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Yet I observe that some of our speakers do not urge the same policy for you as for themselves; for you, they say, ought to remain quiet even when you are wronged; themselves cannot remain quiet among you, though no one does them wrong. And yet, raillery apart, suppose someone should ask, “Tell me, Aristomedes,1 why, when you know perfectly well—for no one is ignorant of such matters—that a private station is secure and free from risk, but the life of a politician is precarious, open to attack, and full of trials and misfortunes every day, why do you not choose the quiet, sequestered life instead of the life of peril?” What would you reply?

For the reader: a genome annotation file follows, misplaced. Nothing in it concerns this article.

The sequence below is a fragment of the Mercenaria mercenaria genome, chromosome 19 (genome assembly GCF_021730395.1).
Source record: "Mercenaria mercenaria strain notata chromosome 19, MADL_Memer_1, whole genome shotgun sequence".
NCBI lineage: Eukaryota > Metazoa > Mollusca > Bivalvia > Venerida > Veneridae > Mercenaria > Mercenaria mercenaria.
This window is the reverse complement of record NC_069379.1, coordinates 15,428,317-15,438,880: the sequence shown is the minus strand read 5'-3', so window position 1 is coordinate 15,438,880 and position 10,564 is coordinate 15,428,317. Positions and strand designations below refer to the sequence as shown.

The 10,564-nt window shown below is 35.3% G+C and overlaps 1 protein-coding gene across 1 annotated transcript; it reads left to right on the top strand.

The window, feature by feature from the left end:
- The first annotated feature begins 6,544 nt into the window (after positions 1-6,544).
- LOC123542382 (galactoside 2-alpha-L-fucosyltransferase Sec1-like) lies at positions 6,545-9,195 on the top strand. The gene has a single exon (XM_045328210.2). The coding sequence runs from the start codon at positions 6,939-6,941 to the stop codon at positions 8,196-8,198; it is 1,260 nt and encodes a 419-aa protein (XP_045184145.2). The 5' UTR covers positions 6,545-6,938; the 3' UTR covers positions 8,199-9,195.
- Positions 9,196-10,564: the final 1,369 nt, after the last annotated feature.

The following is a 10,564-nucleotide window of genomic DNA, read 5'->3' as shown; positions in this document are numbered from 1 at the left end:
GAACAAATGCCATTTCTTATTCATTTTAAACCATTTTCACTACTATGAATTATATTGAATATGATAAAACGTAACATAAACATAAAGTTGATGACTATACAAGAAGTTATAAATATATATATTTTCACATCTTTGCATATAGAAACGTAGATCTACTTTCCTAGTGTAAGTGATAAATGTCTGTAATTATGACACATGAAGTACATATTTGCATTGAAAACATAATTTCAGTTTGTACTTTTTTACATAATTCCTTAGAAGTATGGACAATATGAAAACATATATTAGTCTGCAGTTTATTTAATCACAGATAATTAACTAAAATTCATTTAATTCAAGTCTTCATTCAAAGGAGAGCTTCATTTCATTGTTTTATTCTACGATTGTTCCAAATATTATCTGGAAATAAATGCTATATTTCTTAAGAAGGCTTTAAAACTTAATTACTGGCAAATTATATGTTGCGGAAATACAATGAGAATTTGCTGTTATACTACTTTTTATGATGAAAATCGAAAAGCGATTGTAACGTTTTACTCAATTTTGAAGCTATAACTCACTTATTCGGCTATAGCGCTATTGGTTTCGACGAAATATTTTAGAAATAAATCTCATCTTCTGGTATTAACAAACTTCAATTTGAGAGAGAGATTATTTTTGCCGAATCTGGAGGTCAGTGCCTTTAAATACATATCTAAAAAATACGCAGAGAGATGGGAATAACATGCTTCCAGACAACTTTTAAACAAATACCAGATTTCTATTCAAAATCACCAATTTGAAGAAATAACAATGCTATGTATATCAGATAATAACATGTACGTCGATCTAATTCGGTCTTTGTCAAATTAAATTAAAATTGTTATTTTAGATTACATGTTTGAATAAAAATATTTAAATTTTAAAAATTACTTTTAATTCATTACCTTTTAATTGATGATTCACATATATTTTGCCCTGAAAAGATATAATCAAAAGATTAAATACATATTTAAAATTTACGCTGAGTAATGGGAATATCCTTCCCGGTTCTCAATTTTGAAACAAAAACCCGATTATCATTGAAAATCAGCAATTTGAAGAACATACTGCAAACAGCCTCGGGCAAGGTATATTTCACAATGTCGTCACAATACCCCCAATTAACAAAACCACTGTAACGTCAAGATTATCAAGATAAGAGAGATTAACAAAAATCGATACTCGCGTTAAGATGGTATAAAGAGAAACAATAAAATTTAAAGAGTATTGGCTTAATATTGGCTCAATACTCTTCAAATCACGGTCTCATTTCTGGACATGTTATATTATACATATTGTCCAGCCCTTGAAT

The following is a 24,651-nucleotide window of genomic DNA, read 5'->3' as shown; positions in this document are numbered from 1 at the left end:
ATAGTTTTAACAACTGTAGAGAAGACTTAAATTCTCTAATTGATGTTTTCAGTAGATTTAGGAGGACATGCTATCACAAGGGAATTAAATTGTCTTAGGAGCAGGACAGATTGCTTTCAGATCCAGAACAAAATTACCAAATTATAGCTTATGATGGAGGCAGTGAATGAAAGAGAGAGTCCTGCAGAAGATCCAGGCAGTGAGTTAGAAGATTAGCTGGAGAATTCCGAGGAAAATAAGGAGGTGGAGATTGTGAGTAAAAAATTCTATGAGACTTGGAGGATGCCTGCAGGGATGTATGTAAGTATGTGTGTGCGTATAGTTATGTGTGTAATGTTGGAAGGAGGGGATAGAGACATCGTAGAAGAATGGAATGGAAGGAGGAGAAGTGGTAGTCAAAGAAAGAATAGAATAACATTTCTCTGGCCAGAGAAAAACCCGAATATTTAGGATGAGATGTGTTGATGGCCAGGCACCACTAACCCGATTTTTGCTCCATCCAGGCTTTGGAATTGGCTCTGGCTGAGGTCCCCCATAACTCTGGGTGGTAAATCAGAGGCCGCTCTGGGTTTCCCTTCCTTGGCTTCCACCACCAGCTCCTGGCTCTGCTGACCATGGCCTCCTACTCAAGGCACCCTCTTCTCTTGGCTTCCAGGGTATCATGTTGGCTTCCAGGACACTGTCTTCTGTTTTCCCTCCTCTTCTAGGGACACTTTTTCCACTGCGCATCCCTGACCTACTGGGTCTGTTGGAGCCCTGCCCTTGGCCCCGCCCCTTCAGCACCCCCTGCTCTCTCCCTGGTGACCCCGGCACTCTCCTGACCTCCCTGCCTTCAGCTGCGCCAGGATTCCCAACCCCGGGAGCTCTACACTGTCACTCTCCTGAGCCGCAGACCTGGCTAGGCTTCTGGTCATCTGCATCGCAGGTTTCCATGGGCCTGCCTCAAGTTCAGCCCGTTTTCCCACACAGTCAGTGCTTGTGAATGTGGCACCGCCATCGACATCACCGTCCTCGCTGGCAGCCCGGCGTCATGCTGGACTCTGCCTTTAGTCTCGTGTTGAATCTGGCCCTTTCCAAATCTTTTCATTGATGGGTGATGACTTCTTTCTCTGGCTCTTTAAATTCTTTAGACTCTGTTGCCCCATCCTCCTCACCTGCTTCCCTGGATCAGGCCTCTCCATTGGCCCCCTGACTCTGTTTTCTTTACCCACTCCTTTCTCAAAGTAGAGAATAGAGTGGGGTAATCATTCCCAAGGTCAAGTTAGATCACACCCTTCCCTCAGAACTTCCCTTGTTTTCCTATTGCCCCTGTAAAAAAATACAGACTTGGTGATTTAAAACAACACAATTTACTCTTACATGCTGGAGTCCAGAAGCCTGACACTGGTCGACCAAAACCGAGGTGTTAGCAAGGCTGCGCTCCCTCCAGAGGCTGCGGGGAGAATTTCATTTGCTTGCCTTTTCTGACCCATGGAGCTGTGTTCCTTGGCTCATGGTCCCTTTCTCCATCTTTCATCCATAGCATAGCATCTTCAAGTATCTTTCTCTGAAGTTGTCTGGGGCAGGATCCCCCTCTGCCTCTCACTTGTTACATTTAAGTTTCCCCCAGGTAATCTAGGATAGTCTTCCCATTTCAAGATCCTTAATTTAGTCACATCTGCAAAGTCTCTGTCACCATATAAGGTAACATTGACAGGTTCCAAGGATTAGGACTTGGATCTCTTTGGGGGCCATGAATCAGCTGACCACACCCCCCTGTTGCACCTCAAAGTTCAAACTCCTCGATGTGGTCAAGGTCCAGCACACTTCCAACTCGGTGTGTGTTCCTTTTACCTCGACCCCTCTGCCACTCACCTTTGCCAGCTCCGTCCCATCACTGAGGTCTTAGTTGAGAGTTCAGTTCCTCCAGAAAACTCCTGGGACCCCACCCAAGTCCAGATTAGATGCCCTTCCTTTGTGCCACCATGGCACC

1 An unknown opponent. If with Dindorf we adopt the vulgate, it will refer to the Athenian actor Aristodemus, who was a member of the first embassy to Philip and is mentioned in Dem. 18.21 and in several passages of Dem. 19

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    • Basil L. Gildersleeve, Syntax of Classical Greek, The Article
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